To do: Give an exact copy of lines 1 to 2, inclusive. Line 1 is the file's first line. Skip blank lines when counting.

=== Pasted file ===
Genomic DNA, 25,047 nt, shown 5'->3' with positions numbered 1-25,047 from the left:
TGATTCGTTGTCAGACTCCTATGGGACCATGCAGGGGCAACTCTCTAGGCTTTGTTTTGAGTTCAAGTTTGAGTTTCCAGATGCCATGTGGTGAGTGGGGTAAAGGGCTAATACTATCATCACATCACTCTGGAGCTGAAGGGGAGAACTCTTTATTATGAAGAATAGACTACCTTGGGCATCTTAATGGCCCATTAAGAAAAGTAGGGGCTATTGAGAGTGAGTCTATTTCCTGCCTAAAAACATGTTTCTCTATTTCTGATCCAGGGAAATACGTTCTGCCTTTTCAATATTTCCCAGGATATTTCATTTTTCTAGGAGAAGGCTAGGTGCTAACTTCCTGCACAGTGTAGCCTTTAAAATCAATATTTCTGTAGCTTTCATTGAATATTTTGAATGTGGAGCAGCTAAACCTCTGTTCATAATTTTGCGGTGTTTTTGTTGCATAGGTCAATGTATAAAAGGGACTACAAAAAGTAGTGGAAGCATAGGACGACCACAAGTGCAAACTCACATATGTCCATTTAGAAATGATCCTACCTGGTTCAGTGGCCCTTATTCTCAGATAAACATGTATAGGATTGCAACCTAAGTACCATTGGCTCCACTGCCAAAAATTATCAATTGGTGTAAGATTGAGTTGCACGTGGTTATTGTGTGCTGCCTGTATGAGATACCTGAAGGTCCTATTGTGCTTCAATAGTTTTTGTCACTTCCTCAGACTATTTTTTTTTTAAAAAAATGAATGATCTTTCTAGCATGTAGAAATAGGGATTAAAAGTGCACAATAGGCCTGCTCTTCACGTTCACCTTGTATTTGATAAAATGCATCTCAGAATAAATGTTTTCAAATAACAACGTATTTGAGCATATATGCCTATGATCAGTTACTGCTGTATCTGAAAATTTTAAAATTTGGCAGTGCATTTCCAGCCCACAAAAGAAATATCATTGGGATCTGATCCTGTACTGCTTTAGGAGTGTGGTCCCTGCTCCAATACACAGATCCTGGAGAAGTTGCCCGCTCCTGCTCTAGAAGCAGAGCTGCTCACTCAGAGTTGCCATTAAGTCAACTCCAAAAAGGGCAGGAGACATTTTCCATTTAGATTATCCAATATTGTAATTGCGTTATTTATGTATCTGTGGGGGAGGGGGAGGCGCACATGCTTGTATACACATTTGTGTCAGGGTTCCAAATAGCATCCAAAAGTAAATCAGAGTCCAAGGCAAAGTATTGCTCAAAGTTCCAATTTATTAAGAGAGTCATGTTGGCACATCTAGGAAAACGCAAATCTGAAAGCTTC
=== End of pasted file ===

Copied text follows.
Genomic DNA, 25,047 nt, shown 5'->3' with positions numbered 1-25,047 from the left:
TGATTCGTTGTCAGACTCCTATGGGACCATGCAGGGGCAACTCTCTAGGCTTTGTTTTGAGTTCAAGTTTGAGTTTCCAGATGCCATGTGGTGAGTGGGGTAAAGGGCTAATACTATCATCACATCACTCTGGAGCTGAAGGGGAGAACTCTTTATTATGAAGAATAGACTACCTTGGGCATCTTAATGGCCCATTAAGAAAAGTAGGGGCTATTGAGAGTGAGTCTATTTCCTGCCTAAAAACATGTTTCTCTATTTCTGATCCAGGGAAATACGTTCTGCCTTTTCAATATTTCCCAGGATATTTCATTTTTCTAGGAGAAGGCTAGGTGCTAACTTCCTGCACAGTGTAGCCTTTAAAATCAATATTTCTGTAGCTTTCATTGAATATTTTGAATGTGGAGCAGCTAAACCTCTGTTCATAATTTTGCGGTGTTTTTGTTGCATAGGTCAATGTATAAAAGGGACTACAAAAAGTAGTGGAAGCATAGGACGACCACAAGTGCAAACTCACATATGTCCATTTAGAAATGATCCTACCTGGTTCAGTGGCCCTTATTCTCAGATAAACATGTATAGGATTGCAACCTAAGTACCATTGGCTCCACTGCCAAAAATTATCAATTGGTGTAAGATTGAGTTGCACGTGGTTATTGTGTGCTGCCTGTATGAGATACCTGAAGGTCCTATTGTGCTTCAATAGTTTTTGTCACTTCCTCAGACTATTTTTTTTTTAAAAAAATGAATGATCTTTCTAGCATGTAGAAATAGGGATTAAAAGTGCACAATAGGCCTGCTCTTCACGTTCACCTTGTATTTGATAAAATGCATCTCAGAATAAATGTTTTCAAATAACAACGTATTTGAGCATATATGCCTATGATCAGTTACTGCTGTATCTGAAAATTTTAAAATTTGGCAGTGCATTTCCAGCCCACAAAAGAAATATCATTGGGATCTGATCCTGTACTGCTTTAGGAGTGTGGTCCCTGCTCCAATACACAGATCCTGGAGAAGTTGCCCGCTCCTGCTCTAGAAGCAGAGCTGCTCACTCAGAGTTGCCATTAAGTCAACTCCAAAAAGGGCAGGAGACATTTTCCATTTAGATTATCCAATATTGTAATTGCGTTATTTATGTATCTGTGGGGGAGGGGGAGGCGCACATGCTTGTATACACATTTGTGTCAGGGTTCCAAATAGCATCCAAAAGTAAATCAGAGTCCAAGGCAAAGTATTGCTCAAAGTTCCAATTTATTAAGAGAGTCATGTTGGCACATCTAGGAAAACGCAAATCTGAAAGCTTC